On the other hand, to invest the cylinder has allowed to practically mount the admission in vertical after the fuel tank, and so the air intake through filter is located more in one of the elevated points of the motorcycle. Therefore, the watertightness of the filter will be superior and the access to the own filter, very simple through a cover. In the interior, under this same cover, some elements of the injection system will be placed. In this location the components will be affected neither by the temperature of the own motor, nor by the humidity. In the distribution of the elements of the motorcycle one has considered very the temperature to which will work each of them. When having the inclined cylinder and mounting the escape backwards, from the back monoshock absorber can be defined the escape, whose volume is superior to the one of a conventional motorcycle.

CHASSIS Made in aluminum and steel to chromium conditional molybdenum and to the design of the motor, the fuel tank has gotten up in the front part of the motorcycle having formed resistant part of the set. In the zones where habitually in the chromium chassis molybdenum there is many welds and therefore weight, forged aluminum pieces have mounted. The pipe of direction, the treated aluminum deposit, the estriberas and the support of the rods are also in forged aluminum. The rest is of steel to chromium molybdenum, with a very simple and welded structure in TIG.

The suspensions have been developed jointly with Öhlins (back) and Marzocchi (front). The back suspension mounts an innovating system of rods that is prote'ge' very and integrated and it is united directly to the forged piece of the chassis. System TTX of Öhlins to the specialty of the trial has been adopted, a system by which the hydraulic valves of the piston and settings have been placed in the outside. This technology already has been used in motocross contributing to many advantages concerning settings as far as simplicity and accessibility. The front suspension is an inverted bracket Marzocchi, a type of suspension that for many years that it was not applied in the specialty of the trial. But unlike other experiences in which a suspension of cross or enduro has adapted, in the TR 280i and close collaboration with Marzocchi, has designed exclusive an inverted bracket for the specialty with aluminum bars.

OSSA Factory enters with own technology the specialty of the Trial and it does with a human equipment with experience and the competitive spirit who made prevail to the mark of the clover. The components of the new motor will be finished in the month of December and the completed motorcycle will begin to try in January. Its production is predicted for the month of 2010 July.

A Little Geometry Lesson

Observed trials has always been the artistic side of competitive motorcycling. Tonui Bou's workout on this odd collection of concrete forms and natural rock seems to defy gravity, traction, and common sense. However, it is always artistic and entertaining.

The coolest thing about the video is that many of Bou's stunts are rerun in slomo in the 2nd half of the show, which doesn't explain how he does them but it does give you a great look at how he shifts his weight to maintain balance and traction and momentum.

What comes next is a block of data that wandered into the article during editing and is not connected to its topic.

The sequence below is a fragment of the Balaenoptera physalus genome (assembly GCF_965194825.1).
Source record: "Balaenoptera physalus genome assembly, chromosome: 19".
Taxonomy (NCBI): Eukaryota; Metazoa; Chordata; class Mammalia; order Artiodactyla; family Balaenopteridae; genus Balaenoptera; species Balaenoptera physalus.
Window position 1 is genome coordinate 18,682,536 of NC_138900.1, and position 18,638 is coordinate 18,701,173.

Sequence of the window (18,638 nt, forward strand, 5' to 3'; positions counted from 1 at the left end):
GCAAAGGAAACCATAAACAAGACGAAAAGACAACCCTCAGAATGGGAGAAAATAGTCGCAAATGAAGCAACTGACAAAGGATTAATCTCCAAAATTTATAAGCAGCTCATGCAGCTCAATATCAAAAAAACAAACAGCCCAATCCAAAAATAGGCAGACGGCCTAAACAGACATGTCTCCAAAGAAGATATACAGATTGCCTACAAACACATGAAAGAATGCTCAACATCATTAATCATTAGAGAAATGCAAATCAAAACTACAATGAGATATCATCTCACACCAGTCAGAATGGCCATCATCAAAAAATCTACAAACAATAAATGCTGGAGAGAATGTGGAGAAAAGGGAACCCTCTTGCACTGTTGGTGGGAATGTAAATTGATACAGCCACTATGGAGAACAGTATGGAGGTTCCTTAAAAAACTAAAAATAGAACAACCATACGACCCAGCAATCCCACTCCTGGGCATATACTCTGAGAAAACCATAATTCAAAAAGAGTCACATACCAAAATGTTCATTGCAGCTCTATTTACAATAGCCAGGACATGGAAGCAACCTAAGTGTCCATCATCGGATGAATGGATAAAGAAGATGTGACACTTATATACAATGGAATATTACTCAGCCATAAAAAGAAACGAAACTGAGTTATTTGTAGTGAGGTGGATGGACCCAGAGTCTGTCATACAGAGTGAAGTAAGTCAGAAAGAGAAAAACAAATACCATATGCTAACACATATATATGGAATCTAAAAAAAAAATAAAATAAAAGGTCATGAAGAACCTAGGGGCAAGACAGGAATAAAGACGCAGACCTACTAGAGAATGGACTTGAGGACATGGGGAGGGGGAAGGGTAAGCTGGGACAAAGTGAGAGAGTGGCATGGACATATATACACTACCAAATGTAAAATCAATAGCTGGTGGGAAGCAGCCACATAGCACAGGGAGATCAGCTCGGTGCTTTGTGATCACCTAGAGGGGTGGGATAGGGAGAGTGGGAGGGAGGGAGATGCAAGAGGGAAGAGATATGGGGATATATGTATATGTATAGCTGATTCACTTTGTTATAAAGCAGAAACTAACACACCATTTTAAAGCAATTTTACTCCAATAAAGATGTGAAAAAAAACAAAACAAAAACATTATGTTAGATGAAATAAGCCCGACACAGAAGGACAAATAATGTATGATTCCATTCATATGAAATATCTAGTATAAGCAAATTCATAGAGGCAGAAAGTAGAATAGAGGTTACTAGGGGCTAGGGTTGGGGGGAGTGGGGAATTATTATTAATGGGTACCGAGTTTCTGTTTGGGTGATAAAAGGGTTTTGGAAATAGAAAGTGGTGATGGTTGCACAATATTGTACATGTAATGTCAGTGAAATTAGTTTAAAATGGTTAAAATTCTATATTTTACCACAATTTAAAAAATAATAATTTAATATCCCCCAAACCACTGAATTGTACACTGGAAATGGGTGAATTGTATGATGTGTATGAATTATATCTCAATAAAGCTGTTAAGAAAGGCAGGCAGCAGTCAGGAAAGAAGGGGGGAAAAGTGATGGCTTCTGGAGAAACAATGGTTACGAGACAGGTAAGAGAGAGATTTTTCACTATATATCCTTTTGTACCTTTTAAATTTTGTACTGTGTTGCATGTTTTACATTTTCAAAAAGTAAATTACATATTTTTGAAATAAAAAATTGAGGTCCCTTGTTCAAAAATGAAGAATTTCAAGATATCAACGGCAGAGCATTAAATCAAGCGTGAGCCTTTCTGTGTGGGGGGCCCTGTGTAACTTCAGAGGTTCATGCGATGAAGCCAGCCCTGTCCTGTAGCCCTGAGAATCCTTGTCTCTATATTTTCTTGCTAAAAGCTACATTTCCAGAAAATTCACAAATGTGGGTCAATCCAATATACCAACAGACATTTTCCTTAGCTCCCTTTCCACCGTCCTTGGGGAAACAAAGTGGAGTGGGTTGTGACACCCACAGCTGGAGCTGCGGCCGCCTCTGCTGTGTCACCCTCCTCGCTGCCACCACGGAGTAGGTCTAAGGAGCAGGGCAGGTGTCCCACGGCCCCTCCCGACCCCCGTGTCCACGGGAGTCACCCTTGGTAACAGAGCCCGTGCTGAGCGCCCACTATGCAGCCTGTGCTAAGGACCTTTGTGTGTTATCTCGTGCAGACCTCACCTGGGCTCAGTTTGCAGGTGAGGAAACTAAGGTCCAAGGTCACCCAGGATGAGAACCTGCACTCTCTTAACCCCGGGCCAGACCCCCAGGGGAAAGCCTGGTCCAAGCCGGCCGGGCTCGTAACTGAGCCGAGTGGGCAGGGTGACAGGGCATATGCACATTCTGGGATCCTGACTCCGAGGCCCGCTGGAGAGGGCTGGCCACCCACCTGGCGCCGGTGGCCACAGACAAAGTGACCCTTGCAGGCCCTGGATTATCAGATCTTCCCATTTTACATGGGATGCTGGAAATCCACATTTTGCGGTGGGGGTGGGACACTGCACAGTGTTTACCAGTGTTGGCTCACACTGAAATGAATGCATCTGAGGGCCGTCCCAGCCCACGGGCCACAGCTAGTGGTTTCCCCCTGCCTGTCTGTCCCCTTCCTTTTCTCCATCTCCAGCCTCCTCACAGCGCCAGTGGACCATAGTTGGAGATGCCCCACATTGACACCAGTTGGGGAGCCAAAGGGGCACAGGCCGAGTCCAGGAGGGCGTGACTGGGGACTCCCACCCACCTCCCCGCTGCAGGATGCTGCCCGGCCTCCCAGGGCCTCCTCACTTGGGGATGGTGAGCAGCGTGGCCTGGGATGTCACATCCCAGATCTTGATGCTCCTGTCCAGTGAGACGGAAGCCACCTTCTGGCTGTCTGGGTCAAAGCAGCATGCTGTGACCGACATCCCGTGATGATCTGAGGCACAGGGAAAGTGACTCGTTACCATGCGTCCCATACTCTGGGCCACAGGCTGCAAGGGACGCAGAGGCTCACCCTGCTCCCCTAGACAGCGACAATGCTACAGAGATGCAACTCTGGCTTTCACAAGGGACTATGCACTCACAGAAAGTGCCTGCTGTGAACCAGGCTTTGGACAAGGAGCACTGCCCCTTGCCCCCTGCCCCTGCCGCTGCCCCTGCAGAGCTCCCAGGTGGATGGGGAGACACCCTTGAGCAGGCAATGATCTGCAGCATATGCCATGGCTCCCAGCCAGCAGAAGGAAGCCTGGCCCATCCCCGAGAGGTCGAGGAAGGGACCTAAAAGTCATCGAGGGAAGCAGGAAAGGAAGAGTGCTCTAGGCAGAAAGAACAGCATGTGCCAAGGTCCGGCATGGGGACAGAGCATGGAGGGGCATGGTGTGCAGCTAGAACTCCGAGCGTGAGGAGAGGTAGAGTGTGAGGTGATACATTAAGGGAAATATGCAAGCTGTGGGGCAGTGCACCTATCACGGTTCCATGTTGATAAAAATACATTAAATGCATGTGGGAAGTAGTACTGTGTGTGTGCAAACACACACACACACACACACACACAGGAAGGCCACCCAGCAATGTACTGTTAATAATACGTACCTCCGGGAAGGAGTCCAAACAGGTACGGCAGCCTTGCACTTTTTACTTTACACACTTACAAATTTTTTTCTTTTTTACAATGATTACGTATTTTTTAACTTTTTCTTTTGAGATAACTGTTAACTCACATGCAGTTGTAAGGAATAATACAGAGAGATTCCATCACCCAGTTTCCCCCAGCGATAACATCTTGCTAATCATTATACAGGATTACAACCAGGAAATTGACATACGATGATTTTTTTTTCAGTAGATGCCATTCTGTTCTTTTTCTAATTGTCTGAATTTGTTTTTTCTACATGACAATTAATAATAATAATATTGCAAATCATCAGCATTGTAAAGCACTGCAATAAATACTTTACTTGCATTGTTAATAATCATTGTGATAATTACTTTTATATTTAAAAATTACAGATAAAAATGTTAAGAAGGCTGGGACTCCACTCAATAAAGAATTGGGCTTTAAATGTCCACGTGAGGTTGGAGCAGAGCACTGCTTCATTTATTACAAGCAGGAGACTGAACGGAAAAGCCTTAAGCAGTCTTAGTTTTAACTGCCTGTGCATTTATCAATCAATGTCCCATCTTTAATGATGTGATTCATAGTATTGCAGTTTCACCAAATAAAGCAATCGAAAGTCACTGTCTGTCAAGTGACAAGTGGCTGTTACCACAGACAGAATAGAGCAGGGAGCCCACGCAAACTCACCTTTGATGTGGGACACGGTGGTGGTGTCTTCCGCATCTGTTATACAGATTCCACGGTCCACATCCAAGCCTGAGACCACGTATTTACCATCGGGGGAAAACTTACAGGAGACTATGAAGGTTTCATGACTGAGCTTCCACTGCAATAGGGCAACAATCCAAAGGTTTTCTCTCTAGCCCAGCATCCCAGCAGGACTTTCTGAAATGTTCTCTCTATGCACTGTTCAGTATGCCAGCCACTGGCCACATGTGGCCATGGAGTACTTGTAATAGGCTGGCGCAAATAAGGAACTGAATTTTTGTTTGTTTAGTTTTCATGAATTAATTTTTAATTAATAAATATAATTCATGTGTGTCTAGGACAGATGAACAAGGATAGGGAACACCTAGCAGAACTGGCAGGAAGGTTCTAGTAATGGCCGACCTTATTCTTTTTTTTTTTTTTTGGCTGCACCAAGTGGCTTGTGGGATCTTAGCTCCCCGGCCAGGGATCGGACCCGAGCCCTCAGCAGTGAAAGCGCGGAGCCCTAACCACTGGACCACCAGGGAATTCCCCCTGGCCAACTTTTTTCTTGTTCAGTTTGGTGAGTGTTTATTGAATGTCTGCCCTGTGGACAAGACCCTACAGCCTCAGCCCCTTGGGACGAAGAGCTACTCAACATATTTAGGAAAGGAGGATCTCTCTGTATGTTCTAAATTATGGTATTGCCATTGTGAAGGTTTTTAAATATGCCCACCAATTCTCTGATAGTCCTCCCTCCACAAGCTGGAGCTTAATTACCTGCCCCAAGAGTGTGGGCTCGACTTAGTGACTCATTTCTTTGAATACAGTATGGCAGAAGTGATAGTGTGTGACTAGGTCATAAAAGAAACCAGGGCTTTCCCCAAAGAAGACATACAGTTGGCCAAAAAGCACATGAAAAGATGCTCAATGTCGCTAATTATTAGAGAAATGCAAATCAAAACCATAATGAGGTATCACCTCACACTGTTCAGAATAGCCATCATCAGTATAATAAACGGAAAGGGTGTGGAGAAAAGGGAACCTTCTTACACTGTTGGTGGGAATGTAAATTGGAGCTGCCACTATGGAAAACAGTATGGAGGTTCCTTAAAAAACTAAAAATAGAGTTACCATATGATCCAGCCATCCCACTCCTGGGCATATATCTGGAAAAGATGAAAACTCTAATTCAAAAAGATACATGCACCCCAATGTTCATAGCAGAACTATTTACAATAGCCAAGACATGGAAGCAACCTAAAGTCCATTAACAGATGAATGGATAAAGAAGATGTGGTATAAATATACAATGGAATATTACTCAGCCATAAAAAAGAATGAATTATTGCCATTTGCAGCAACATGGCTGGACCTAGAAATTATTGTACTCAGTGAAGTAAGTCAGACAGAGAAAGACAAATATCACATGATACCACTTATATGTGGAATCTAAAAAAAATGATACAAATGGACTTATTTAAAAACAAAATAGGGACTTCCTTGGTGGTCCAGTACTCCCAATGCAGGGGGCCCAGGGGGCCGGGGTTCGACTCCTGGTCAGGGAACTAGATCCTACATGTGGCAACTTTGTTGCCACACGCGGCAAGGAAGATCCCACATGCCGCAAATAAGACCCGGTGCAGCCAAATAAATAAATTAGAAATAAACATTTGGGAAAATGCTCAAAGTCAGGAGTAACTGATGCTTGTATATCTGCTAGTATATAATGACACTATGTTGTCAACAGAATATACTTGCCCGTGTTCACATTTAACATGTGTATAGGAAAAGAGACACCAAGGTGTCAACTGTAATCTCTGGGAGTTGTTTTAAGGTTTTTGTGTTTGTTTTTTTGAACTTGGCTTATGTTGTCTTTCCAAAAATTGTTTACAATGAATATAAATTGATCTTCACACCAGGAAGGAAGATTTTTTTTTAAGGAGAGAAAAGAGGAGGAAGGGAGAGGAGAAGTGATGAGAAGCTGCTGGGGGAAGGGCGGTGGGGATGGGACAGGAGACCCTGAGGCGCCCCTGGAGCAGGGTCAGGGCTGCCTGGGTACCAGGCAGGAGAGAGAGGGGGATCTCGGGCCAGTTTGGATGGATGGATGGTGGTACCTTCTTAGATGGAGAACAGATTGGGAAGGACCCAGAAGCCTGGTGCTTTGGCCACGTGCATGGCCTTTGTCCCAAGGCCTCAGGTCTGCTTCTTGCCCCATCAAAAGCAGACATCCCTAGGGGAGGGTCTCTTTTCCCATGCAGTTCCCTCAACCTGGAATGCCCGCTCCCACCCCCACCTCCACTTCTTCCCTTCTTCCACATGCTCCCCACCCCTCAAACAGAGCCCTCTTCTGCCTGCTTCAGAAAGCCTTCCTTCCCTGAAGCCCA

Click on the picture to find the link.

Thanks Martin!

Nov 24, 2009

Stupid Motos for Stupid Times

Hardly's new ad campaign spouts brilliant prose like:
  • "It's a free country, but have you felt like that lately?"
  • "There's a reason they call if revolutions per minute."
  • "Freedom ain't quiet. Raise your voice at"
At you can read brilliant and highway-friendly comments like,
  • "Quit staring and just get out of the way."
  • "Hello may fat lady may moon light in the dark I see you your sparks in may soul lov . . . you borm may live in hell of kisses."
  • "If it don't rumble like a Harley it probably ain't a Harley. . . "
  • "There's nothing like the rumble of a Harley beneath you and the peacefulness of the open road."
  • "I m free coutry beatutifull."
  • "Harley Davidson. Loud and Proud."
For a change, the above spelling errors and crazed grammar are not mine. I just wrote 'em as I read 'em. There are hundreds of similar and much crazier sentiments on the site. I'm not sure what Harley was intending, but what they provided was a boatload of justification for the general feeling that Harley owners are less-than-brilliant and somewhat unstable.

Buell's last ad was particularly sad and, unintentionally, informative: "Many people were happy Buell had a stellar AMA season. Then again, many poeple were disturbed by it." Apparently, some of the disturbed were the Harley executives who couldn't figure out how to market a motorcycle after years of selling life-style.

Buell, of course, is dead. Harley dumped the Troy, WI division in mid-November. On their way out, Buell's marketing department left an interesting mark on motorcycle etiquite with their "It’s ok not to wave back" ad from the company's 2009 October magazine campaign. Lots of motorcyclists took issue with the knee-dragging street rider who is too occupied with dangerously pretending to be a racer to acknowledge a fellow rider. To me, that raised hand might be a warning rather than a wave. As in, "Slow down, douchebag. The road is about to surprise your squidly dumb ass." The non-Buell rider is obviously armored up and at least as capable as the wannabe road racer.